When asked what makes a voice good, Kim mentioned three qualities that are valid no matter who or where you are: 

  • A good voice is body connected, meaning that it is projected from the diaphragm muscle inside the stomach. Many adults are disconnected from their bodies. When that is the case, the first step towards vocal power is to connect with the body and find the right place to project the sounds from. Making this connection has the added benefit of giving us a confidence boost. Like accessing the gears on a motorcycle, knowing you can go strong and fast or soft and slow as you please, gives us a feeling of being in charge. 

  • The least likable voice is a monotone one that sounds synthetic. We want the voice to sound human and the way we do that is by using vocal variety. Our voice is not a fixed entity, there’s a range of vocal elements that we can play around with to create variation: different pitches from low to high tone, different volume from soft to strong, variations in speed from slow to fast and the sound itself, providing us with countless qualities. 

  • Voice expression is more important than anything else. Even a voice that is projected with inhibitions hits home as long as it is connected to the feelings of its sender. There is no one-way of speaking with an expressive voice. It comes naturally when you are comfortable with yourself and engaged in your topic. And the nice thing is, when we connect with the emotions of our topic, this activates vocal variety too. By bringing our feelings into expression, the whole array of elasticity is activated organically.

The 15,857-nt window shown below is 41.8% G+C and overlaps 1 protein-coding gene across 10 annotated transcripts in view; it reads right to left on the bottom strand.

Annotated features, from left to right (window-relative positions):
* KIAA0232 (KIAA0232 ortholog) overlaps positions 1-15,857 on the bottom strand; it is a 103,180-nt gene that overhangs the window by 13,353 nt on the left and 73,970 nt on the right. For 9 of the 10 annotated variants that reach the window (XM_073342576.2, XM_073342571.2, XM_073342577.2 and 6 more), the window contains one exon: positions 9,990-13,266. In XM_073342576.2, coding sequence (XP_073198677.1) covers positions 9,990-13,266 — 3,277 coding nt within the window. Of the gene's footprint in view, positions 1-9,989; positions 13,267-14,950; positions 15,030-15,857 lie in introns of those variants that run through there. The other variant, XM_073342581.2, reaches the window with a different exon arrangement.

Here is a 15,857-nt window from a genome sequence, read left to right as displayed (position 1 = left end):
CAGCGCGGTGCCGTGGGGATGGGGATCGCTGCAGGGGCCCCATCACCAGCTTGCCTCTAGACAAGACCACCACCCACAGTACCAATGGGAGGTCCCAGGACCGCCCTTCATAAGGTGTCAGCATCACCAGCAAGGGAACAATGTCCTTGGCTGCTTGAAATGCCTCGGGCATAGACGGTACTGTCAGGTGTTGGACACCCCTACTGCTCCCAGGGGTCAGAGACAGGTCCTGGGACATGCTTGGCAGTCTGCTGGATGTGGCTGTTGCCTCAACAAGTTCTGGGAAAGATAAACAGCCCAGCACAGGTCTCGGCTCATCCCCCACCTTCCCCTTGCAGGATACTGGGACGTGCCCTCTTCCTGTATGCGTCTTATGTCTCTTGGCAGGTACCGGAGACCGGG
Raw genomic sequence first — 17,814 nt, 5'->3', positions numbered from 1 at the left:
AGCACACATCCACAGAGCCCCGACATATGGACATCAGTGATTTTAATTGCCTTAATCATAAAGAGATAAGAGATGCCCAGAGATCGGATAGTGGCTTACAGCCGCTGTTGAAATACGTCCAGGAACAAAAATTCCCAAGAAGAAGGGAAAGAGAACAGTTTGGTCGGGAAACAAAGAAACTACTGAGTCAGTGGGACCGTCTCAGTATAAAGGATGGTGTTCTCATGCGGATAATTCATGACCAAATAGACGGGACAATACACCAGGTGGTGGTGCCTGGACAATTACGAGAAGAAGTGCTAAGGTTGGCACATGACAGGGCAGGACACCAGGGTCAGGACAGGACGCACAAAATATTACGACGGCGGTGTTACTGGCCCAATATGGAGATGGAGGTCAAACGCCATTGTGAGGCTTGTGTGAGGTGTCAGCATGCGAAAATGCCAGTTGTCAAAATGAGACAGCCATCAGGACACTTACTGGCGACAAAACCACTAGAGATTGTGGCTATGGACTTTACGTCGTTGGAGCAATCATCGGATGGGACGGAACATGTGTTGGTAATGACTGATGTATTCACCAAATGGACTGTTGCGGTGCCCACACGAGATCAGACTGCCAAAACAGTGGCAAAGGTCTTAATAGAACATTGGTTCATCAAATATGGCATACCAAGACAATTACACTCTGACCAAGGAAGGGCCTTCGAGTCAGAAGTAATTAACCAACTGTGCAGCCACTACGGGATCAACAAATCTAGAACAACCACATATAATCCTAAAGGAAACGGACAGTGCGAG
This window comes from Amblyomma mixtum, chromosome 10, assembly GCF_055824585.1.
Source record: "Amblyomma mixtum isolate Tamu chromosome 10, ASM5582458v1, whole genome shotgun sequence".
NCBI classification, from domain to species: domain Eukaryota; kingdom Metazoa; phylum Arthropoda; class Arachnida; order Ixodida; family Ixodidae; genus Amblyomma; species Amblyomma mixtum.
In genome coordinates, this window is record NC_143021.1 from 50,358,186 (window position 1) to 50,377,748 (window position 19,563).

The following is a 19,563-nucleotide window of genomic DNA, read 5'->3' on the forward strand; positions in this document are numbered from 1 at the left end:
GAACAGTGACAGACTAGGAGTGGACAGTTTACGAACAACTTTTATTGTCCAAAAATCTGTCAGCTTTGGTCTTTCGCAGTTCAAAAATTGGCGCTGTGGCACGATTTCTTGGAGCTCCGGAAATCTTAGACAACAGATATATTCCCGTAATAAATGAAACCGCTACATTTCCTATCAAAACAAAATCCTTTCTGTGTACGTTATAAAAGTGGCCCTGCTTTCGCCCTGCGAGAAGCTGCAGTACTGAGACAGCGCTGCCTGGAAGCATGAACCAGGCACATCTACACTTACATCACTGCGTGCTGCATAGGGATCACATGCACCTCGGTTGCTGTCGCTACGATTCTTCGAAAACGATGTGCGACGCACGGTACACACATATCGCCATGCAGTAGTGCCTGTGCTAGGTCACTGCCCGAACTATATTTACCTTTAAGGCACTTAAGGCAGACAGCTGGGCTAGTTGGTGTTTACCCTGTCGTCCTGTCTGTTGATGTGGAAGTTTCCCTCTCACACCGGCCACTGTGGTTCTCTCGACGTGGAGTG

Play around and use your voice in as many ways as you can. And make it fun! If your safe singing space is in the shower, go ahead.

Four Key Hacks to Help Women Get Heard

  1. The first step towards unleashing the power of your voice is to let go of judgment and befriend it, so we can enter a space of curiosity and playfulness. Far too often we have an undefined sense of perfection towards our own voice, preventing us from letting it free. You’ll have to find your personal way of leaning into acceptance. This is the first step towards finding our vocal power. 

  2. Play around and use your voice in as many ways as you can. And make it fun! If your safe singing space is in the shower, go ahead. If it’s in the car with the volume on top, let it roll. If okay at home alone or with family and friends, put on your favorite track and sing along. Singing, chanting, or other vocal play can help develop your voice and increase confidence. 

  3. You might even want to try a choir rehearsal with a local group. Singing together with others adds to the joy. Did you know that when we sing with others, our heartbeats join into the same rhythm? You’ll get to practice and have fun while developing your voice and increase your confidence. 

  4. If it’s time for you to dive in and work in your voice with a voice coach, here’s some good news for you: a handful of sessions with awareness and practice tools can make a world of difference. Literally, or rather, audibly.

The session definitely resonated (pun intended!) with the audience on the FFiH webinar. “I love the intentionality of this topic. It brings awareness to one of the most important tools we have in our arsenal and I love that Kim is helping bring this subject to the forefront.” – Melissa Maher, CEO, Pinnacle Enterprises Group.

Click the highlighted links for more information on Kim A. Page and FFiH.